Even as some who veil have already undergone menopause and can no longer carry children, they continue to veil in recognition of the abilities of their own bodies and others. As Maria, a 55-year-old old, white mother also said, “I wear a veil at Mass because all women’s bodies are tabernacles.”
I approach this study from the perspective of feminist theory, shying away from identifying this practice as explicitly “feminist” and instead viewing this experience as observant women reclaiming a feminine practice and reinforcing a religious ritual that reaffirms their distinct womanly identity. In Politics of Piety, Saba Mahmood argues that women can have agency but not be feminist, in line with the practice of these veiling women. Many of the women I interviewed hold traditional feminine values they believe are intractably tied to the practice and they do not identify as feminists.
As Ruby, a white mother in her late 30s, notes, “there are certain things that are uniquely formulated for men, and there are certain things that are uniquely formulated for women. I think veiling is a women’s thing. I never see a male in a veil and nor should I.” Similarly, white, 27-year-old Rebecca explains that veiling “calls to mind that we are different, and while there may be different practices that are targeted towards us, that’s not a bad thing, that just tells us that there are different ways to worship.”
Often, this separation from feminism is tied to how veiling women believe feminism itself is in competition with femininity. As 24-year-old white, homemaker Emily explained, the veil “does call to mind femininity, but I think in a very positive light, as a sign of respect for your femininity and glorifying your femininity and realizing that being feminine is not a bad thing.” For many, the femininity celebrated by the Catholic veil reinforces traditional gender roles.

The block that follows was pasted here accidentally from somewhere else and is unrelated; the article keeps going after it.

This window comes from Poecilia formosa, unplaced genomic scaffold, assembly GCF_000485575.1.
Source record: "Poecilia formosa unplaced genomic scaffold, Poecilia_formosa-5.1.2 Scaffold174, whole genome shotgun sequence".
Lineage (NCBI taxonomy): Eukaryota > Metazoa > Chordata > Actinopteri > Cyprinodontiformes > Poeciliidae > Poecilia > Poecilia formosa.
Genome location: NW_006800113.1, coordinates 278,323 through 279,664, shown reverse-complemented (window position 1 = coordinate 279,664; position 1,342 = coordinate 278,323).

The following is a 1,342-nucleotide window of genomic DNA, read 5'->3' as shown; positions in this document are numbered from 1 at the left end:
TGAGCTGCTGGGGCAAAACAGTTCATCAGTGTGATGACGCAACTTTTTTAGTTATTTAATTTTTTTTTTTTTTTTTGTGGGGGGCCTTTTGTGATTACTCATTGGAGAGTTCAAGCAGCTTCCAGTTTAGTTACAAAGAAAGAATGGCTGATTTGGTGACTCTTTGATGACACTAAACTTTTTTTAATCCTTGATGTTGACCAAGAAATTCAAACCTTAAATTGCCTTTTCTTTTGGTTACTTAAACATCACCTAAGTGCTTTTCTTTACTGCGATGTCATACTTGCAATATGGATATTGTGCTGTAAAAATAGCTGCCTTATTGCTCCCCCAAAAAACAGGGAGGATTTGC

This practice is itself a practice of religion that empowers women to take up space in religious settings, it empowers these women to claim ownership of something that is already theirs—namely, their ability to bear children— through ritual and to celebrate other women’s reproductive ability.2 Not only are they considering the veil a sacred practice tied to womanhood, but they are also identifying themselves as sacred, as something holy to be veiled and celebrated in the same way as the tabernacle in a church.
I am only beginning to scratch the surface of this practice and the nuanced belief systems embedded inside it. What would be worth further study is why women are seeking out these spaces in the Catholic Church, an institution which to this day denies them a central role in practicing their faith as priests and most recently, reinstituted restrictions on celebrating the Latin Mass, a practice immediately connected to the tradition of veiling. Why now, why here, and why is the practice spreading? Only time will tell its impact on women in the Church.
Emma Cieslik (she/her) is a graduate student at George Washington University, pursuing an M.A. degree in Museum Studies. She is eager to work as a museum collections manager to promote ethical and collaborative care of American material religion. She is fascinated by museum spaces centered around the material manifestations of religion. During her undergraduate education at Ball State University, she undertook a research fellowship project focused on the readoption of Catholic veiling practices in the United States.
- To provide these women’s anonymity, all of their names that appear in this blog post are pseudonyms.
- It’s important to acknowledge that not every woman can or desires to bear children and that women are not and should not be reduced to their reproductive capability. Many different people, of all different gender and sexual identities, can bear children. This blog post highlights the views of my informants, not my own personal views.